Senator Wong: My point of order is relevance. The minister was asked a very specific question as to whether or not the government stood by its pre-election promise. He has not even referenced the promise—the policy commitment that was made. Whilst I understand that there are times when ministers in the chamber will want to add context and make a political point, he has not even referenced the promise.

The PRESIDENT: Order! That is debating the issue. I have already called on the minister to address the question before the point of order was taken. The minister has eight seconds remaining to address the question.

Senator CORMANN: The coalition government will deliver on our promise of faster and better broadband sooner than Labor would have, more affordably for taxpayers and more affordably for— (Time expired)






















Senator LUNDY (Australian Capital Territory) (14:37): Mr President, I ask a supplementary question. Minister, did the NBN Co corporate plan submitted to the government in September include cost savings worth billions of dollars? Or, as you seem to be alluding, is the government refusing to release the corporate plan because it contradicts the strategic review prepared by the communications minister's mates?


Senator CORMANN (Western AustraliaMinister for Finance) (14:38): Just to put some context around this question again: we inherited a project where more than $6 billion of taxpayers' money had been spent, but less than two per cent of Australian premises had been connected to fibre to the home. Of course we had a special ministerial visit for just about every single connection in the Northern Territory. No wonder Senator Wong was not able to balance the books when you have ministers going to switch on every single connection in the Northern Territory! Give us a break.

Mr Turnbull and I have done what we said we would do: we have initiated—

Opposition senators interjecting

The PRESIDENT: Order!

Honourable senators interjecting

The PRESIDENT: Senator Cormann, resume your seat. It is both sides. I think those senators wishing to have a discussion would be better off going outside to do so, so question time can proceed. Order!

Senator CORMANN: The government have done what we said we would do: we have initiated a strategic review which will determine how best to provide access to very fast broadband to all Australians as soon, as cost effectively and as affordably as possible. (Time expired)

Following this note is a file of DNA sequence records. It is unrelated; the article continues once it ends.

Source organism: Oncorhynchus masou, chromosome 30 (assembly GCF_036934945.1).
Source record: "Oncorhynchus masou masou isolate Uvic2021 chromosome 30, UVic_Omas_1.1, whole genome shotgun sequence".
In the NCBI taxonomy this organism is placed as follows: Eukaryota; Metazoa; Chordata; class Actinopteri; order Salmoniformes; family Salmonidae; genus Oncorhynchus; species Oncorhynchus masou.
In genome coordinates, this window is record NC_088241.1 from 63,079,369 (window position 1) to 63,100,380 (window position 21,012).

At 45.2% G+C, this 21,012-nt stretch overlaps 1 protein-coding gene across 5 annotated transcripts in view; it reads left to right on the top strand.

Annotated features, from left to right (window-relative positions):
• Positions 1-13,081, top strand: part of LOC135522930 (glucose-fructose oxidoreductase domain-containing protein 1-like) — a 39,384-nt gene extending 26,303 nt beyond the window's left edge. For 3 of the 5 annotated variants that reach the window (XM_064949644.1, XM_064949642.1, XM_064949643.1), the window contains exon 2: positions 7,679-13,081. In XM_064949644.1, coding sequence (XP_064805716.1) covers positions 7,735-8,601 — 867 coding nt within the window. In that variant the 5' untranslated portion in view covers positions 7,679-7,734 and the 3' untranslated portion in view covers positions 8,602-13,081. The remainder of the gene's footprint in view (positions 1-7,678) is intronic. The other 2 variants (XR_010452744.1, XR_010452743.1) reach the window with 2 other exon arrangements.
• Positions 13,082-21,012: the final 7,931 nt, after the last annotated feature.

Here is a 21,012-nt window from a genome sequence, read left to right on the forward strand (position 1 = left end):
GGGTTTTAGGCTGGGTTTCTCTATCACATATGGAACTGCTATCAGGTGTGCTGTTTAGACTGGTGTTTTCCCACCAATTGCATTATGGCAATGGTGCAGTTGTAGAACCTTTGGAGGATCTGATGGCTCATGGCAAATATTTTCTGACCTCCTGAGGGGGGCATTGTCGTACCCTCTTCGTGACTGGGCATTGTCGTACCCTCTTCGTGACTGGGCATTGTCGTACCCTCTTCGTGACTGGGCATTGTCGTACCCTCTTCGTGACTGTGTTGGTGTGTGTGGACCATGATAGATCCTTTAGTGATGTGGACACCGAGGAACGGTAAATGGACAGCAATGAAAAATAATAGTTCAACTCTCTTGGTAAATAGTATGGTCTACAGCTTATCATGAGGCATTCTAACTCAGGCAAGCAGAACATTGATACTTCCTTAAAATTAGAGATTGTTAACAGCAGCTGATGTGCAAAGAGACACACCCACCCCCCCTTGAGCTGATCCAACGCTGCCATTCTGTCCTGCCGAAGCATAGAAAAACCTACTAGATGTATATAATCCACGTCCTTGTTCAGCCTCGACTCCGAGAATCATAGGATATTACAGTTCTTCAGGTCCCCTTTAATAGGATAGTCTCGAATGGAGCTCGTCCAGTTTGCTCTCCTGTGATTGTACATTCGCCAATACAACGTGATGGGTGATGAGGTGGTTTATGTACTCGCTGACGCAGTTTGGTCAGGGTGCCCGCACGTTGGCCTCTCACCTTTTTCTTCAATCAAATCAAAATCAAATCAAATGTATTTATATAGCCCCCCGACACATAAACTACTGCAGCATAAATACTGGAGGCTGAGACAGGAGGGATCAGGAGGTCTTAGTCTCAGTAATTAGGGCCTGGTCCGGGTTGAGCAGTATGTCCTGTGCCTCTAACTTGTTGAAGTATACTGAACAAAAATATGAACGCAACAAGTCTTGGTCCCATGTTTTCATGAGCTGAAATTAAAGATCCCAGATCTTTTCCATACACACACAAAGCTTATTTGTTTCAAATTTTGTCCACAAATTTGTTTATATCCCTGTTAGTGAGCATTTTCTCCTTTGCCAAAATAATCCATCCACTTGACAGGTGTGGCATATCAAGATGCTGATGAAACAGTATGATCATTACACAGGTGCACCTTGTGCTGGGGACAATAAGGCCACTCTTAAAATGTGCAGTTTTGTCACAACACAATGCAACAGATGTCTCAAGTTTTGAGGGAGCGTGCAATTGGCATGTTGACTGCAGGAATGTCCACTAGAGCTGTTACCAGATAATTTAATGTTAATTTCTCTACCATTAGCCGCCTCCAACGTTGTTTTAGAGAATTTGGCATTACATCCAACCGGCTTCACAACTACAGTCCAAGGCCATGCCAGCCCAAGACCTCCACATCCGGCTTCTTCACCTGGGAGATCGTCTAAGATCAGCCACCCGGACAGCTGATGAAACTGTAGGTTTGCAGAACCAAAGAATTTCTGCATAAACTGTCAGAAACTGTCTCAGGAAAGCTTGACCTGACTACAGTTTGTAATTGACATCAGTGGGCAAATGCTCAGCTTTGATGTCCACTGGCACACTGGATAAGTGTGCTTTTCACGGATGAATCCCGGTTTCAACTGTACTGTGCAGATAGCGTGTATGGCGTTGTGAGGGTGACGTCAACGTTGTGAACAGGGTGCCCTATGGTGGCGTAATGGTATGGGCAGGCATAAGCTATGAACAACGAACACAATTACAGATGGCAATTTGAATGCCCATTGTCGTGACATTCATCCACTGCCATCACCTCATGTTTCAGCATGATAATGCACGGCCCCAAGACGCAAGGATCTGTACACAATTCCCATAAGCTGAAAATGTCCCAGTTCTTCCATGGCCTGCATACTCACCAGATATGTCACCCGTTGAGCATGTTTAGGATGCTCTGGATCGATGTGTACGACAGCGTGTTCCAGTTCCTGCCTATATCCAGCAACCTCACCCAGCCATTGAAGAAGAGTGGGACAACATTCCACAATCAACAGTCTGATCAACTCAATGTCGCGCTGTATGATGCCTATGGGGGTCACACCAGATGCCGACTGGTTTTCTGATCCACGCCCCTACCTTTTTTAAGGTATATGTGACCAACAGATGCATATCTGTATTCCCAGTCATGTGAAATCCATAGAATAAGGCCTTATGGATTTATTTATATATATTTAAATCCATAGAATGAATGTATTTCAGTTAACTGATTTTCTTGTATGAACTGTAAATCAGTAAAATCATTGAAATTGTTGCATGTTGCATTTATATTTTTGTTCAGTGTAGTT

Senator LUNDY (Australian Capital Territory) (14:40): Mr President, I ask a further supplementary question. Can the minister confirm evidence to the Senate estimates that, despite weekly meetings between the minister's department and NBN Co, there is no evidence that the costs of Labor's NBN plan are materially higher than those set out in the draft corporate plan for 2013-16? And I suggest you think very carefully before you answer.


Senator CORMANN (Western AustraliaMinister for Finance) (14:41): The strategic review is being put together by highly reputable organisations like Deloittes, KordaMentha and the Boston Consulting Group, which are helping NBN Co's board to conduct the review. What it will show is what a costly mess you left behind—how much taxpayers' money you wasted on delivering hardly anything at all, failing to meet every single one of your targets and wasting lots of taxpayers' money along the way. That is what it will show. You already know this because, of course, Senator Conroy had in front of him a report by Lazard which found that the NBN Co project would have a negative value to taxpayers of $31 billion. That is after you had sunk billions and billions of taxpayers' dollars into it. How recklessly and irresponsibly have you treated taxpayers' dollars!